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Visualize a stream of water running down the side of a mountain. It flows over felled trees, dashes around boulders and cascades over cliffs. This is what Robert Fritz, author of The Path of Least Resistance asks of his listeners. Then he makes a key point: energy always follows the underlying structure.

But he puts a finer point on it. When a river meets a blockage it selects an easier route. Electrical current chooses the wiring with minimal impedance. Organizational change happens when it’s easier to make the right choices than the wrong ones. “Energy”, says Fritz, “always follows the path of least resistance.”

Example: An energized employee offers promising innovations and is blocked by a controlling micromanager. The employee switches - bringing his creativity to a cross-functional committee he’s working on where he sees his ideas valued and implemented. The micromanager wasted precious energy and that energy predictably sought out the path of least resistance.

Energy flows toward the unimpeded path. You can choose to work against nature but it’ll wear you down and make you look incompetent. Smart leaders work with nature - building structures that cause energy to flow towards desired outcomes and away from undesired outcomes.

Example: Let’s look at coaching. There are structures (like GROW or Coactive Coaching) that cause energy to flow towards an engaging coaching experience and away from a transactional, tick-box, robotic coaching experience.

Get people talking about their aspirations, then compare those to their current reality and creative tension emerges – the tension between the desired outcome and the current state. This tension naturally releases energy inside the coachee – energy that enables the brain to explore options and create a way forward.

Reversing this structure would create significant impedance. Trying to explore options and create a way forward without identifying desired outcomes and current barriers would impede the flow of energy in the coaching session.

Impedance Check-Up – are your structures rife with resistance?

Mission – If the structure of your mission is more than 10 words long you’ve produced impedance. It’s not remember-able, therefore it’s not transferable and therefore employee energy will not flow towards talking about your mission. To anyone. At any time. Take a page from these three great organizations and reduce impedance by shortening and clarifying your mission:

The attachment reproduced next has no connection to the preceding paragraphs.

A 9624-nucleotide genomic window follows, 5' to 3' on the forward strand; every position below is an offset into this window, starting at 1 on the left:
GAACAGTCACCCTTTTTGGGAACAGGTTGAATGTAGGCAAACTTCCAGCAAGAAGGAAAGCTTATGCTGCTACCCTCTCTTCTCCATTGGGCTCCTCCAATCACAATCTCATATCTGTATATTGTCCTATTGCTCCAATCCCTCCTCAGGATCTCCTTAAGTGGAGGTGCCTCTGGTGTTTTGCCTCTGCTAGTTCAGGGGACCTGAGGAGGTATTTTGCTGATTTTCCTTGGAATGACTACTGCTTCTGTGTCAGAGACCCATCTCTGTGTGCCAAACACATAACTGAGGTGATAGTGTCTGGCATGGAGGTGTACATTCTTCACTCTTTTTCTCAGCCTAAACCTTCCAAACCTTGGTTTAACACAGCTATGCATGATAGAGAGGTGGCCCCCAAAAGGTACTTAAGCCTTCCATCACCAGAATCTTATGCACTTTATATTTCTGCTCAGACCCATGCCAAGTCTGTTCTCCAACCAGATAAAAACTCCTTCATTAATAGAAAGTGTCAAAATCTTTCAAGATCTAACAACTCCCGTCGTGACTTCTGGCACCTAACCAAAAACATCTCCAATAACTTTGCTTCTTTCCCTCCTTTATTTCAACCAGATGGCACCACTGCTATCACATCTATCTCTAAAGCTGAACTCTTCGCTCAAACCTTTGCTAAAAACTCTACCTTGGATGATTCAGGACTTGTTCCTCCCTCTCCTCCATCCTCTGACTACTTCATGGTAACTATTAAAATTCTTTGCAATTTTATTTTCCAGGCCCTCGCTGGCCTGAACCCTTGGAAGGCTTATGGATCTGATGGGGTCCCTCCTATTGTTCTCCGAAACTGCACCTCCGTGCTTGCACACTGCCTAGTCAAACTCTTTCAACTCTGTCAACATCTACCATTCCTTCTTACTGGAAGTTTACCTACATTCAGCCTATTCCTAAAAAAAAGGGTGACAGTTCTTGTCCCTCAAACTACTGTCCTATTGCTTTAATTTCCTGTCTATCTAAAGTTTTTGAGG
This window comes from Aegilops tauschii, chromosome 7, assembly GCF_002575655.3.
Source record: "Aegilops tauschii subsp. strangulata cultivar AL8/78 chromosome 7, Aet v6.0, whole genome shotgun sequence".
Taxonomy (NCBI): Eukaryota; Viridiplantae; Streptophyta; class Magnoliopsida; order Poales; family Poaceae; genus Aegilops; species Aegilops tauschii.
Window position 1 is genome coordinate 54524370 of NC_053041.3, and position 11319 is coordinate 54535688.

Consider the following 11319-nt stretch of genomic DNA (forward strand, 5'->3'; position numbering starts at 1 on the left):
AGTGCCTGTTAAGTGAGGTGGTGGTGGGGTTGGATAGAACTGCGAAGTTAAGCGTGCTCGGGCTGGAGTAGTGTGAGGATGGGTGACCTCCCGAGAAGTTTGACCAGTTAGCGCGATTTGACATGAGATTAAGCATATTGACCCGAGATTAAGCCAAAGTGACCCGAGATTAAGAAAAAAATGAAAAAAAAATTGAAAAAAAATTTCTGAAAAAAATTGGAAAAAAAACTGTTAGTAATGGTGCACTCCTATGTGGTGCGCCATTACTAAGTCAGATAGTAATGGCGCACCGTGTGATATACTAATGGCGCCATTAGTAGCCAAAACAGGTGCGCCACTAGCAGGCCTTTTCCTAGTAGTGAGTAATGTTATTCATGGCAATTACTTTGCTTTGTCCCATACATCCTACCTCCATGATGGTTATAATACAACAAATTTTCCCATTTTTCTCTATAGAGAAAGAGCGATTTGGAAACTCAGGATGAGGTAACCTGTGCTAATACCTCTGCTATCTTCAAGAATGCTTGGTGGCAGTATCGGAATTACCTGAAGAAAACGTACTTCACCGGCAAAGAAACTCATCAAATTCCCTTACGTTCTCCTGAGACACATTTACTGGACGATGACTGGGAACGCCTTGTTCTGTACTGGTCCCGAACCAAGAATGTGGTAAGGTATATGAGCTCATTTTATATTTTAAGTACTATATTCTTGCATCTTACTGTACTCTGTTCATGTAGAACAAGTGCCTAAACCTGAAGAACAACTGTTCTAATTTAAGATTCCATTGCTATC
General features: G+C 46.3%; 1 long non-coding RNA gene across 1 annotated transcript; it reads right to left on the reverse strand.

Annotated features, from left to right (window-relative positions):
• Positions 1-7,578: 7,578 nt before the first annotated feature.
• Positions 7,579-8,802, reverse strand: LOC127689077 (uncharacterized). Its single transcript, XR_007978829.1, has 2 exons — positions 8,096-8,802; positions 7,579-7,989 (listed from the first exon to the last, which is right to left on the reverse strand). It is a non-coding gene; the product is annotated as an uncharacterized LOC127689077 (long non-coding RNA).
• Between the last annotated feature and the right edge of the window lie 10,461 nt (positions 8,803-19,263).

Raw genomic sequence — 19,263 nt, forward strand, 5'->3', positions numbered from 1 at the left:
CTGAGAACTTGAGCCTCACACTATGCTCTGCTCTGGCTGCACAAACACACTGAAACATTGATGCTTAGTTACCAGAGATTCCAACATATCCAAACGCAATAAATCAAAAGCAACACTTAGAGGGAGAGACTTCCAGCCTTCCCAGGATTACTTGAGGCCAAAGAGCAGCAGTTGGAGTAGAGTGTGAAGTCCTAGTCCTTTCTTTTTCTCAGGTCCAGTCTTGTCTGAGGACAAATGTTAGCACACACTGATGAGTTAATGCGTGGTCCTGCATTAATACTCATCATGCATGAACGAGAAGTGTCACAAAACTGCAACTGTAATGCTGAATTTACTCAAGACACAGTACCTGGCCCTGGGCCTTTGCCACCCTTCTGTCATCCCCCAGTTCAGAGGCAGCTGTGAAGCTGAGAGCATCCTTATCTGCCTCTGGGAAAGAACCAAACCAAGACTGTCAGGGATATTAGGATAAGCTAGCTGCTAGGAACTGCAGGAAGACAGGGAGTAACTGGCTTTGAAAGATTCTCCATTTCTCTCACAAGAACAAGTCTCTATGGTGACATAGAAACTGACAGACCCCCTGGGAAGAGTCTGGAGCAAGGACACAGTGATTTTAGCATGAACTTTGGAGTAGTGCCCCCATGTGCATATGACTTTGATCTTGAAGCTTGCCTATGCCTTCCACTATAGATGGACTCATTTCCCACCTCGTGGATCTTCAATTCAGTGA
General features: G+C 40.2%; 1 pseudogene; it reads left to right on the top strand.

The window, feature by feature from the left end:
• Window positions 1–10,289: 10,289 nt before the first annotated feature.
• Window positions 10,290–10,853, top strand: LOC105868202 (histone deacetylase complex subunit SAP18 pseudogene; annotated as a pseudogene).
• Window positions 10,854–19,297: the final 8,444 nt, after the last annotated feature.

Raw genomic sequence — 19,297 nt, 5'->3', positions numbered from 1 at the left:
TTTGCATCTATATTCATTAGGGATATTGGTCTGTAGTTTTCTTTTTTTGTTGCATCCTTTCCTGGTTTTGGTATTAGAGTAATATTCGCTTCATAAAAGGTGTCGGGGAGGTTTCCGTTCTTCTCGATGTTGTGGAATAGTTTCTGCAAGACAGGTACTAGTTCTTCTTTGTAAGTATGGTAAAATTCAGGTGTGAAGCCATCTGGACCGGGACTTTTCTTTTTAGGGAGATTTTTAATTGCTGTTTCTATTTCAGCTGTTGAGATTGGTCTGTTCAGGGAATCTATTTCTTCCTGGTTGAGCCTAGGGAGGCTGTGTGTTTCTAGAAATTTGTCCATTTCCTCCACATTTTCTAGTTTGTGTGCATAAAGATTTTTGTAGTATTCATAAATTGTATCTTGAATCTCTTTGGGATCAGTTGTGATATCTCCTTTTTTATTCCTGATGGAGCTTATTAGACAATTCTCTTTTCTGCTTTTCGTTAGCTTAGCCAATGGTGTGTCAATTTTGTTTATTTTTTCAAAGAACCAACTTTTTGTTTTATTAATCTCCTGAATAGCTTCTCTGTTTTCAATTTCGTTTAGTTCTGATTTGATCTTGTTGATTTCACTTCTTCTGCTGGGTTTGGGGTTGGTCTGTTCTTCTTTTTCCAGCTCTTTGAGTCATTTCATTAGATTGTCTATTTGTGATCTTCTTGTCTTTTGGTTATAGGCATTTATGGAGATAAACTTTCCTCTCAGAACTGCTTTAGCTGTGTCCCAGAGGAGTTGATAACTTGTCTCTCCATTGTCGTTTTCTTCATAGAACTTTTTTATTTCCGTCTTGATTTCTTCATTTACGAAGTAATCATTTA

TED: Spread ideas.

Kickstarter: To help bring creative projects to life.

Tesla: To accelerate the world's transition to sustainable energy.

Performance Appraisals – Abhorred by managers and employees alike, the structure of PA’s creates a path of maximum resistance. In many organizations, they just don’t get done. Many forward-thinking organizations have abolished this structure in favor of frequent progress check-ins. Making progress in meaningful work is inherently energizing. Being rated (or rating someone) to substantiate the annual bonus is inherently de-energizing.

Meetings – In his book, "Social", Dr. Matthew Lieberman reveals that when humans meet, we are wired to do three things sequentially:

  1. Connect
  2. Figure each other out
  3. Coordinate action

If the structure of your meetings pushes people to coordinate action without establishing human connection and understanding what matters most to each other, you’ve produced unnecessary impedance and their energy will divert to an easier path such as complaining, entitlement or victimitis (paths to connection and feeling understood).

Setting Expectations – Many managers miss half the equation. We zero in on what we expect of the employee but fail to ask what the employee might expect of us. This glaring inequity creates high-impedance. Change the structure so it’s about clear, 2-way expectations and energy naturally flows. Mutuality and reciprocity create a path of least resistance that energy seeks out.

Objectives – The same holds true here. Mutual, agreed-upon objectives provide a natural path for energy. One-way, dictated objectives create maximum resistance.

Roles – Have your leaders and managers shifted from parenting to partnering? If they take their identity in and see their role as problem-solvers, advice-givers, referees, social conveners, inspiration-dispensers or recognition-meisters they bottle up peoples’ energy. Change the manager/employee structure to one of partnering: two people holding out for each other’s highest good. The question, “How do we stand for each other’s success?” creates a self-fueling structure with minimal impedance.

Conclusion

With an eye to what makes energy flow (or what stops it) give serious thought to your structures. Remember, energy flows toward the unimpeded path. Be a cultural architect and design structures that liberate the flow of energy.

In addition to the seven above, you may want to think about the structure of your:

  • Team collaborations – with some back at the office and some still working from home
  • Customer journey
  • Coaching conversations
  • Workday
  • Weekends

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